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Australian startup to give fixed-rate direct access to DeFi to the general public

Block Earner has raised $6.4 million in seed funding and is ready to offer Australian investors stable returns from Aave and Compound.

Block Earner, an Australian fintech business, has launched, giving regular investors a 7% fixed rate investment product through the use of decentralised financing (DeFi) technology.

Block Earner has already garnered interest from prominent figures in the cryptocurrency business, having closed a $6.4 million initial fundraising round last December. Framework Ventures led the round, which was also attended by Coinbase Ventures, DeFi Alliance, LongHash Ventures, and crypto veteran Kain Warwick, founder of Synthetix, an Australian-based crypto derivatives market.

Jordan Momtazi, co-founder of Block Earner, told that Australia’s present economic condition makes products that offer returns on deposits attractive, all the more so since it is almost impossible to get comparable rates using traditional financial institutions’ techniques.

According to a survey done by Block Earner and Sydney-based market researcher Pure Profile, 86% of Australians have observed the recent effects of inflation, and 22% are anxious about how they will make ends meet in light of the rising cost of products and services.

Comparing the return benchmarks for traditional finance and DeFi, Momtazi stated:

“The best returns available to Australians from typical savings accounts vary between 0.1 and 0.3 percent – when compared to a 7% product like Block Earner, it’s simple to see where consumers will end up.”

Momtazi stated, “The entire objective of Block Earner is to ensure that regular Australians have access to cutting-edge technology without having to do any “heavy lifting” in order to grow their savings over time.”

Block Earner operates by converting Australian cash to a stablecoin denominated in US dollars called USD Coin (USDC). Block Earner invests that USDC in two key DeFi protocols, Aave and Compound, providing a yield to investors.

Additionally, Block Earner is the first financial startup to provide widespread connectivity with Aave and Compound.

While Momtazi guarantees investors a set 7% return until July of this year, he stressed that Block Earner’s variable interest rate product may reward investors with up to 18% annual profits.

The nascent and largely unregulated world of DeFi is not without risks, and companies like Block Earner remain vulnerable to the issues that occasionally arise in DeFi, such as malfunctioning smart contracts, a lack of demand for lending products, and attacks on the liquidity pools (Aave and Compound).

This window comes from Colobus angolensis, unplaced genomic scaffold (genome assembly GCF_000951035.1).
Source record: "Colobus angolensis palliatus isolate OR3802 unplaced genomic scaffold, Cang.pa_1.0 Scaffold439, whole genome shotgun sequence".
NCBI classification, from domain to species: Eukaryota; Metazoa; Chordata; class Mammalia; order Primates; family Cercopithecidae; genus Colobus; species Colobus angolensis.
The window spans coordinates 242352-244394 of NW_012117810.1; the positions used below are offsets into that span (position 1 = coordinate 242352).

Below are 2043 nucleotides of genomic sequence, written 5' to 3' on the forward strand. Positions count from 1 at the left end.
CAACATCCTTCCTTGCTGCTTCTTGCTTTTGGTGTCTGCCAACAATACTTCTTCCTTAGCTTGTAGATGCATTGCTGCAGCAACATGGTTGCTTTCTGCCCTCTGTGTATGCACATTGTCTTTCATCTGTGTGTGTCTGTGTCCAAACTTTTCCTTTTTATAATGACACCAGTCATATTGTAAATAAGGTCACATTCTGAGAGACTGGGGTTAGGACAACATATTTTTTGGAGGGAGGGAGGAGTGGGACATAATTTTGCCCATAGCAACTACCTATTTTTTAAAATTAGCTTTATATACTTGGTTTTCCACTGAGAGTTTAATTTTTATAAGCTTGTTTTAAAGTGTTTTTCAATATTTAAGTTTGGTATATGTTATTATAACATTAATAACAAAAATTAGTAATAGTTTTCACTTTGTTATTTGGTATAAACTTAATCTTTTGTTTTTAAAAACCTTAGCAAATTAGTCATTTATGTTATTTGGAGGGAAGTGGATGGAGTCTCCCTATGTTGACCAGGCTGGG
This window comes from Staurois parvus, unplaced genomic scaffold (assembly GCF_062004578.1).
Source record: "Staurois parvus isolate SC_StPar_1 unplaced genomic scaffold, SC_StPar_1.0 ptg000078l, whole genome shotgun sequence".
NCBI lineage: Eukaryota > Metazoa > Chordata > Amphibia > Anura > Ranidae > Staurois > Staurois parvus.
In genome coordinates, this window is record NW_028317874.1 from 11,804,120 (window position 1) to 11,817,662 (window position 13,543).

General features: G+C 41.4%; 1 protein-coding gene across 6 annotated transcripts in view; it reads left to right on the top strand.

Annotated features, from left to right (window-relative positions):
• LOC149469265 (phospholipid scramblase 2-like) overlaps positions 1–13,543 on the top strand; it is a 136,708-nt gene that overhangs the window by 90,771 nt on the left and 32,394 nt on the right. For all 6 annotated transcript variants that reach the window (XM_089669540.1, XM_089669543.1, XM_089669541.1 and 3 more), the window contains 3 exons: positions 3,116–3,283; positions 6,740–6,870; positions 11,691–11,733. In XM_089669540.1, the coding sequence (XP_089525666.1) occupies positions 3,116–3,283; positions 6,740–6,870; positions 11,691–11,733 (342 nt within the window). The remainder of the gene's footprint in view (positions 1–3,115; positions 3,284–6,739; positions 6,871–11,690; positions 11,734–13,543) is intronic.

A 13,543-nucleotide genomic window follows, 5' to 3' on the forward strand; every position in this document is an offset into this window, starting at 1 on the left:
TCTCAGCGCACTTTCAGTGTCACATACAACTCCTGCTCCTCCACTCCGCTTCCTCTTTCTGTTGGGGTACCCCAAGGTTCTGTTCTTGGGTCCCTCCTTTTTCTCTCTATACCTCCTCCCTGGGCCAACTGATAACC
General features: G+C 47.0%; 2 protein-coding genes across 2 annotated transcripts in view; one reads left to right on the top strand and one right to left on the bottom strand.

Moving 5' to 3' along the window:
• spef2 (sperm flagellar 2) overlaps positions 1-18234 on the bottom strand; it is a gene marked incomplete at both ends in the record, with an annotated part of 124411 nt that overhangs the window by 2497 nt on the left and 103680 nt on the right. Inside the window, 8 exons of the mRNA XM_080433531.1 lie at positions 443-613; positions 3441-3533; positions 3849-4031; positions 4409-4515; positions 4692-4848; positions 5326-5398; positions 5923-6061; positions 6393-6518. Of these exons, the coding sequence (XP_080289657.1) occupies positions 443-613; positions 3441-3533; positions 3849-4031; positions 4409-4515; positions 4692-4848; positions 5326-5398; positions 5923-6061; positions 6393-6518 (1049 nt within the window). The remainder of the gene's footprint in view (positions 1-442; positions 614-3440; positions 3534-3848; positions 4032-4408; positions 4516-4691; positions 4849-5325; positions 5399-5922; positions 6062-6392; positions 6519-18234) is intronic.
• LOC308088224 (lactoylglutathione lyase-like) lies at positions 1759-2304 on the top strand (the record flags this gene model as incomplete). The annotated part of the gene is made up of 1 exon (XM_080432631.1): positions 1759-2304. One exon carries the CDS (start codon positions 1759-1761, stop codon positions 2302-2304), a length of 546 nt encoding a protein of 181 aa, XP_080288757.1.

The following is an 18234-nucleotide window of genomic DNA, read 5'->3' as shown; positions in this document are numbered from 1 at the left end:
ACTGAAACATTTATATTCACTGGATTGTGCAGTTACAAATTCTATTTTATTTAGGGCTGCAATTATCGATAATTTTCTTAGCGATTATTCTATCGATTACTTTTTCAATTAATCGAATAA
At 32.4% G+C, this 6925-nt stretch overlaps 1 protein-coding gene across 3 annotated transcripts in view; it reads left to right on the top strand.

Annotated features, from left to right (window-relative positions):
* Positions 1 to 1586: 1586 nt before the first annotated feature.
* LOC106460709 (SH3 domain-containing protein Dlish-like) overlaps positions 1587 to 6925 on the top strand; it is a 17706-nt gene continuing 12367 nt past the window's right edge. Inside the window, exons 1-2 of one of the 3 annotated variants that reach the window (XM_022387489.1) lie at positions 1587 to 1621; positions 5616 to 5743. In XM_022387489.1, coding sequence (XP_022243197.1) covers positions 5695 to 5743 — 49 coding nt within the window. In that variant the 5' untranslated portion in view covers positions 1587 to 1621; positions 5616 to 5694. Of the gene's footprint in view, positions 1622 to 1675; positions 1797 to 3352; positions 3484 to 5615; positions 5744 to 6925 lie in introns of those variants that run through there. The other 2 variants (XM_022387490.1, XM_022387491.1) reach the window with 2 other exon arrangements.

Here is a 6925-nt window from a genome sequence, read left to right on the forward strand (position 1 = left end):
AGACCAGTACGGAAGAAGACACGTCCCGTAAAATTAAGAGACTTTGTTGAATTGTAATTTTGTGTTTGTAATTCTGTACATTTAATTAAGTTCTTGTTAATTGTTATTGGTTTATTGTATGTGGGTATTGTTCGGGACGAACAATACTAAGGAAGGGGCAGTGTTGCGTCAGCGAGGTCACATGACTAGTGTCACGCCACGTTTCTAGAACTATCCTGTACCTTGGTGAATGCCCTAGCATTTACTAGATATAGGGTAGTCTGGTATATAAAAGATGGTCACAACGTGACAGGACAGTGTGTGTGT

Momtazi emphasised Block Earner’s “conservative” nature, noting that the company “choose stablecoins like USDC for their security and legality.”

We believe that conservatism is necessary for the long term success of the enterprise. We feel that safety and trust are critical components of a long-term plan, and we are thus not seeking double digital returns in less regulated sectors.”

To allay crypto doubters’ anxieties, Momtazi stated that the continuous performance of Block Earner will gradually demonstrate DeFi’s credibility over time.

“New things are inherently frightening, which is understandable — we will demonstrate the legitimacy of DeFi technology by continuing performance,”

While Block Earner is registered with the Australian financial intelligence agency AUSTRAC and secures investors’ cash with Fireblocks, one of the largest digital custodians in the world, the company did not need to seek for an ASIC licence.

When asked about the possibility of the Australian government regulating DeFi products, Momtazi was completely optimistic, stating that regulation is a positive measure for the crypto industry and that Block Earner is prepared to comply with whatever regulatory measures Australian legislators deem appropriate.

“Legislation legitimises this industry much more effectively […] and the regulatory environment has been really supportive thus far; establishing standards around asset custody and maintaining bare minimum levels of audits — to put that all together is only a great thing.”


Disclaimer: These are the writer’s opinions and should not be considered investment advice. Readers should do their own research.

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